Goldenseal presents a tragic story of what can happen when an herb is misunderstood, unethically marketed, and subsequently overused. This understory native plant used to cover the floor of the eastern forests, but it has been severely over-harvested, leaving the future of this important medicinal herb in question. The worst part is that many people overuse or misuse this herb, falsely believing it is an herbal antibiotic or taking it in the hopes it will help them pass a drug test (FYI: it won’t).2
The truth is, goldenseal is an important, highly effective medicinal plant, but it has a very specific use for boggy and inflamed mucus membranes. While it can be useful for certain types of infections, it does not work systemically like antibiotic pharmaceuticals.
“In my experience both selling herbs at retail, and seeing patients in the clinic, not even 10% of the goldenseal use in the U.S. is clinically appropriate. When someone pops large amounts of goldenseal "for a cold," especially in its early stages, they are wasting both their money and an endangered plant.”3 - Paul Bergner, Herbalist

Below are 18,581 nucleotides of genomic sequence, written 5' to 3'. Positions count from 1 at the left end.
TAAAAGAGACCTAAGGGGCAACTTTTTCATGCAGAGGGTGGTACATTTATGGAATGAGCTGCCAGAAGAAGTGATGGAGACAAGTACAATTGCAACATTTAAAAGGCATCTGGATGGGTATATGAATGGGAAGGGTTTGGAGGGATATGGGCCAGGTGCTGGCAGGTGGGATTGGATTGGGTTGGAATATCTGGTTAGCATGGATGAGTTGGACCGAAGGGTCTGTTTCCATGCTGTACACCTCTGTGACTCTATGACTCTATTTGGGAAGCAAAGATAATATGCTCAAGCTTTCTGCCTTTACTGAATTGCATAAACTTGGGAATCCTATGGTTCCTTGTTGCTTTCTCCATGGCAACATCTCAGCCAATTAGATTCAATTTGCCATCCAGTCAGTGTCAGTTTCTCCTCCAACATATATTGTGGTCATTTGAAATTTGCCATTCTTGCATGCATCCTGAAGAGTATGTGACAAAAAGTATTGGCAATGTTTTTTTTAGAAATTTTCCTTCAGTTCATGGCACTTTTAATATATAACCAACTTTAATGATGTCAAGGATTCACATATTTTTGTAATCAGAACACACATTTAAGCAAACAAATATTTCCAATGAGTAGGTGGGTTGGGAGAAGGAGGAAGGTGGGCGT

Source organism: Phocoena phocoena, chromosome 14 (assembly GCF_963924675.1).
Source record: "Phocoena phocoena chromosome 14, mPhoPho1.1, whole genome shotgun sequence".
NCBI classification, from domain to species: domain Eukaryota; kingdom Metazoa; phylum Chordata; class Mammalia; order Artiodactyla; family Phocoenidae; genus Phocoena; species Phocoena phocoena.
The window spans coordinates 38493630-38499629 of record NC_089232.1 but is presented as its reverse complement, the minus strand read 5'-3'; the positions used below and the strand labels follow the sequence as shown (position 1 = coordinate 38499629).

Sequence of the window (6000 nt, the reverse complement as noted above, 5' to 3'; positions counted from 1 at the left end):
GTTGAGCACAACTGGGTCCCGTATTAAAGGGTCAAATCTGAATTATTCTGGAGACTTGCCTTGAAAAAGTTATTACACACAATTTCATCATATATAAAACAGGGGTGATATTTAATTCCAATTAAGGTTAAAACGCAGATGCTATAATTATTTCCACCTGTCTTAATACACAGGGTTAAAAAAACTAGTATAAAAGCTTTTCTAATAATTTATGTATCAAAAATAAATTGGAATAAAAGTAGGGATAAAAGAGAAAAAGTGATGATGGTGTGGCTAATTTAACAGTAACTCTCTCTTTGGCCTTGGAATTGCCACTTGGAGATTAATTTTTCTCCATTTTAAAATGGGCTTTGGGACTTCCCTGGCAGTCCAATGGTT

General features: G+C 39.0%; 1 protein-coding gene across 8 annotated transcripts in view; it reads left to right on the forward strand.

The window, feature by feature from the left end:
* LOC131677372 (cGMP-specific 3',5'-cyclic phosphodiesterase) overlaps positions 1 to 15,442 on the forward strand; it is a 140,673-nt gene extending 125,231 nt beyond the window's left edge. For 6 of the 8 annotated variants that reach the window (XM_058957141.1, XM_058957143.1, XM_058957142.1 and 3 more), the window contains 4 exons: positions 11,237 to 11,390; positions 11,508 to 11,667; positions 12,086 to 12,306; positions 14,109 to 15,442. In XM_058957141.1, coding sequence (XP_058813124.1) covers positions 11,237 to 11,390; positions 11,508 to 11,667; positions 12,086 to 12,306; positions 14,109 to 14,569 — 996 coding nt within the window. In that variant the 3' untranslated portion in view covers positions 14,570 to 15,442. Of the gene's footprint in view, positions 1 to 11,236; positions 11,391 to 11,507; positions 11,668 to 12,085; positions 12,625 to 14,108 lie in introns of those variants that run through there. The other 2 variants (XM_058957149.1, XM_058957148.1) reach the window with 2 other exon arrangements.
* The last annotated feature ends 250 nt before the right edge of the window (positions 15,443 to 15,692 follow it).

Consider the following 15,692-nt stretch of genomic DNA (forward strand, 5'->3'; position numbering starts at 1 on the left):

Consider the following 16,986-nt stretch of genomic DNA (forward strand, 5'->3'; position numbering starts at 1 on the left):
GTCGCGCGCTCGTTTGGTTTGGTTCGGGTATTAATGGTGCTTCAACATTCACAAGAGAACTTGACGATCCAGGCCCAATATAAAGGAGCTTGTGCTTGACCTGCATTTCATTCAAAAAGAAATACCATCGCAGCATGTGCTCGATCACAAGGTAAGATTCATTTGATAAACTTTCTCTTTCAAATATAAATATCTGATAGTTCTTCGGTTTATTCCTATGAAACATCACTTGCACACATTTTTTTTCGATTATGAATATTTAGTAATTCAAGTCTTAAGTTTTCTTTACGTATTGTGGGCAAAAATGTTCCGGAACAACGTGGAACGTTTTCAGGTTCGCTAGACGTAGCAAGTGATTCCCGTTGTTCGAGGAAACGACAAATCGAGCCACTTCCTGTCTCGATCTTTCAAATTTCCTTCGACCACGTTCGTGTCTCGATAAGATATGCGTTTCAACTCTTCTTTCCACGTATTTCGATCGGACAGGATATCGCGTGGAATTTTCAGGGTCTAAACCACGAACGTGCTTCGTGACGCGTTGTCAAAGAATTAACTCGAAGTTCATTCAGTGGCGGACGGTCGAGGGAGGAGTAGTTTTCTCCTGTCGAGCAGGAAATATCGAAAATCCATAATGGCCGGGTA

The first key to understanding how goldenseal works lies within its energetics. In Western Herbalism, Goldenseal is bitter, cold, and astringent. In Chinese Medicine these qualities are used to clear heat and drain dampness (both of which indicate possible infection).
As an astringent herb, it tones and tightens mucous membranes. This is one of our most important herbal actions for addressing infections located in our mucous membranes. By toning lax tissues, goldenseal helps to secure our mucous membranes as an important barrier between ourselves and the outside world.